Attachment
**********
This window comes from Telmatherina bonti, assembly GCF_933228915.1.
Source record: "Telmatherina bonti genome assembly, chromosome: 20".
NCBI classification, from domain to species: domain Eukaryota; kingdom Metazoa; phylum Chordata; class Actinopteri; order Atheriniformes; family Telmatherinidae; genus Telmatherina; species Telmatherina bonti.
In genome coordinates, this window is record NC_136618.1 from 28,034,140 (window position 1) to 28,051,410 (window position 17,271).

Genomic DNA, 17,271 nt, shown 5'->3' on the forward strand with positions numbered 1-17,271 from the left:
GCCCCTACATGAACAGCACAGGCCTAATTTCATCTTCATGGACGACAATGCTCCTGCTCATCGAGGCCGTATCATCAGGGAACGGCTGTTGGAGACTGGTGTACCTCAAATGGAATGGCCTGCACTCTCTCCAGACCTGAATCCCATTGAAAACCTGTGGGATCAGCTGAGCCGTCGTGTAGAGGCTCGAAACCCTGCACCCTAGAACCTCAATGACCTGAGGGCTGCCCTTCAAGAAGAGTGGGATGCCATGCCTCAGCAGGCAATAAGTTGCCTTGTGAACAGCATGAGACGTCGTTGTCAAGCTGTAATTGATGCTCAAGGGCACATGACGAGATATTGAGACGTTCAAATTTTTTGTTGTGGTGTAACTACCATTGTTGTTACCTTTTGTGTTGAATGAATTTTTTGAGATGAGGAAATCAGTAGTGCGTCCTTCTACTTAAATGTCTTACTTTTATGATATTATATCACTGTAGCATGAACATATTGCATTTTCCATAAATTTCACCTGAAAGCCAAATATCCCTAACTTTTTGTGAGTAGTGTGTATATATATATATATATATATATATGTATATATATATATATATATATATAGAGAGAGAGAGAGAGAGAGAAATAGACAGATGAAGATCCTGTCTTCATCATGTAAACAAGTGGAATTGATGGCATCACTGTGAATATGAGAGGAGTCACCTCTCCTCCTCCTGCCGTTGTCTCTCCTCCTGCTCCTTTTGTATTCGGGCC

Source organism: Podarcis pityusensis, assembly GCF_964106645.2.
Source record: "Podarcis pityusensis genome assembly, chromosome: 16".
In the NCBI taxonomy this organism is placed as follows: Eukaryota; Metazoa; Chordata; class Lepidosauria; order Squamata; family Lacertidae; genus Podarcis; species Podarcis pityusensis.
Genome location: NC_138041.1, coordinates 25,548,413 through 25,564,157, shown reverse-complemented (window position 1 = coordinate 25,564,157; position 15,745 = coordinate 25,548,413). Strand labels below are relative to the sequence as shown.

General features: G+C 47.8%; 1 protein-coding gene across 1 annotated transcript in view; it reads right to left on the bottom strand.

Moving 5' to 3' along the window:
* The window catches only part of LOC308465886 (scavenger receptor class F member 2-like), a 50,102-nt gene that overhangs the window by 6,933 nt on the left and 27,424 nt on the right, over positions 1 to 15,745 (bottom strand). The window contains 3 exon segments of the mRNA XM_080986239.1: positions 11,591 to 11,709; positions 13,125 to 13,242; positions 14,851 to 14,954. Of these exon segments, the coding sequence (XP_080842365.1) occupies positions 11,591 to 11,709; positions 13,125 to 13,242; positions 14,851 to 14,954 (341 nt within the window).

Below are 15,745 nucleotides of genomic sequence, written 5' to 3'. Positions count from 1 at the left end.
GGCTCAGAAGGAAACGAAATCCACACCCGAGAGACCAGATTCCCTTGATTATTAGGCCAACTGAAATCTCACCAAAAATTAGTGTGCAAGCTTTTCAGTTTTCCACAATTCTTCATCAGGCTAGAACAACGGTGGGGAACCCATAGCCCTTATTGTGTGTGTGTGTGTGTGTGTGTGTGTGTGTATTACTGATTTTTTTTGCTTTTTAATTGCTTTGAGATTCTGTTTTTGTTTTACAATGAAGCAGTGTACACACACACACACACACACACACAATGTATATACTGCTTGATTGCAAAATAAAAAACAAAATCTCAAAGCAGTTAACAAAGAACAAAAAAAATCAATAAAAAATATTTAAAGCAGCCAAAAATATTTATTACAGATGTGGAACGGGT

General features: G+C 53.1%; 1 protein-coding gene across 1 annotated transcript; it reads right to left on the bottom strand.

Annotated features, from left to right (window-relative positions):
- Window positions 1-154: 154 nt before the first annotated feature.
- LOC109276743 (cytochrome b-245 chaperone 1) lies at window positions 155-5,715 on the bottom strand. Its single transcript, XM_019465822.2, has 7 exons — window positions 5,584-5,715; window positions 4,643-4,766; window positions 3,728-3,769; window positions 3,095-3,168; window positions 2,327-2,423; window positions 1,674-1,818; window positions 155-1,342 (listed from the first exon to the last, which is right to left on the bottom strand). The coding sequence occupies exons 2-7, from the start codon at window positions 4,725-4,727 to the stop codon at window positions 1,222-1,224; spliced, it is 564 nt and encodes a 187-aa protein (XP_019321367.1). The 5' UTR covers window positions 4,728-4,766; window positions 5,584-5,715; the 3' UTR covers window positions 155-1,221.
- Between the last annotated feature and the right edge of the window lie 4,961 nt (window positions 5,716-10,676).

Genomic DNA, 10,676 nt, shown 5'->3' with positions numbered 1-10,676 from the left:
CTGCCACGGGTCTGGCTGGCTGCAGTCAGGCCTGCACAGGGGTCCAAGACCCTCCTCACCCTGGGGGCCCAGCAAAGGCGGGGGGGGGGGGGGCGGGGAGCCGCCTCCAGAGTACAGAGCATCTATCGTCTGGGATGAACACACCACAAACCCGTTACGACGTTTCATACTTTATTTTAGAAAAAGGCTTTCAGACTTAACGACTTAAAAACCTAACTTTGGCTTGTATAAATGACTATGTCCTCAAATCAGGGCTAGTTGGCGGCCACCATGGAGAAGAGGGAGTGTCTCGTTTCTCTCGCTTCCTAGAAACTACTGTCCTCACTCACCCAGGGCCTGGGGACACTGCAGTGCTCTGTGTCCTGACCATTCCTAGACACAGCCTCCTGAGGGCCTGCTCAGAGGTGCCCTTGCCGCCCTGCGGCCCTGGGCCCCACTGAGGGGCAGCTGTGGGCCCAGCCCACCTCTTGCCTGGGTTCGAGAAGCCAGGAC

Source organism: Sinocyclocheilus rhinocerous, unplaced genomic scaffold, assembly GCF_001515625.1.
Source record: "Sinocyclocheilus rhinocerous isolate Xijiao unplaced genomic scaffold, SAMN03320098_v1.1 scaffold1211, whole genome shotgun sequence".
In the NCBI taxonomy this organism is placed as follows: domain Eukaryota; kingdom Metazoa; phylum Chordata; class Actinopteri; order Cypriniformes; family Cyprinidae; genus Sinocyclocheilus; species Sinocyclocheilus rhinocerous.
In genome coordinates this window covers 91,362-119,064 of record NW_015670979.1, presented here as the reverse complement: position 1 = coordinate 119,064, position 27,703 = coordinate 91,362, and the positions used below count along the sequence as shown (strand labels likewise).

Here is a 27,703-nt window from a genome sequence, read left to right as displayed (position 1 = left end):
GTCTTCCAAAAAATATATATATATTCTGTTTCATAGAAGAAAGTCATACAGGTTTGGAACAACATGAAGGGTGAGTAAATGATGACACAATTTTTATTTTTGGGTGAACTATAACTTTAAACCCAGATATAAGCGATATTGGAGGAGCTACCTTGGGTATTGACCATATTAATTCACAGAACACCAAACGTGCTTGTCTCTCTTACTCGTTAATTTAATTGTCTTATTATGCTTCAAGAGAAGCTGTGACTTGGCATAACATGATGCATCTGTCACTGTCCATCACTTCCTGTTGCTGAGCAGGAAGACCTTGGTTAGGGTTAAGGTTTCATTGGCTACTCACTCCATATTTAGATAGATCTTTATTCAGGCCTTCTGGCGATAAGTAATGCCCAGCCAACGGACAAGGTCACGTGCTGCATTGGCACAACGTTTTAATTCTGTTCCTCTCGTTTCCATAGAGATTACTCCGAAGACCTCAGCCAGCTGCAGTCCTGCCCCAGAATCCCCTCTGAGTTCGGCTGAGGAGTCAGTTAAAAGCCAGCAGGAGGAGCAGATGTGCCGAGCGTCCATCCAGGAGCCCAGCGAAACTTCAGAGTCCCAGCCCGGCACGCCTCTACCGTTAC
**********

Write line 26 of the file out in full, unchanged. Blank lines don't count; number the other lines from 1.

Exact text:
In genome coordinates this window covers 91,362-119,064 of record NW_015670979.1, presented here as the reverse complement: position 1 = coordinate 119,064, position 27,703 = coordinate 91,362, and the positions used below count along the sequence as shown (strand labels likewise).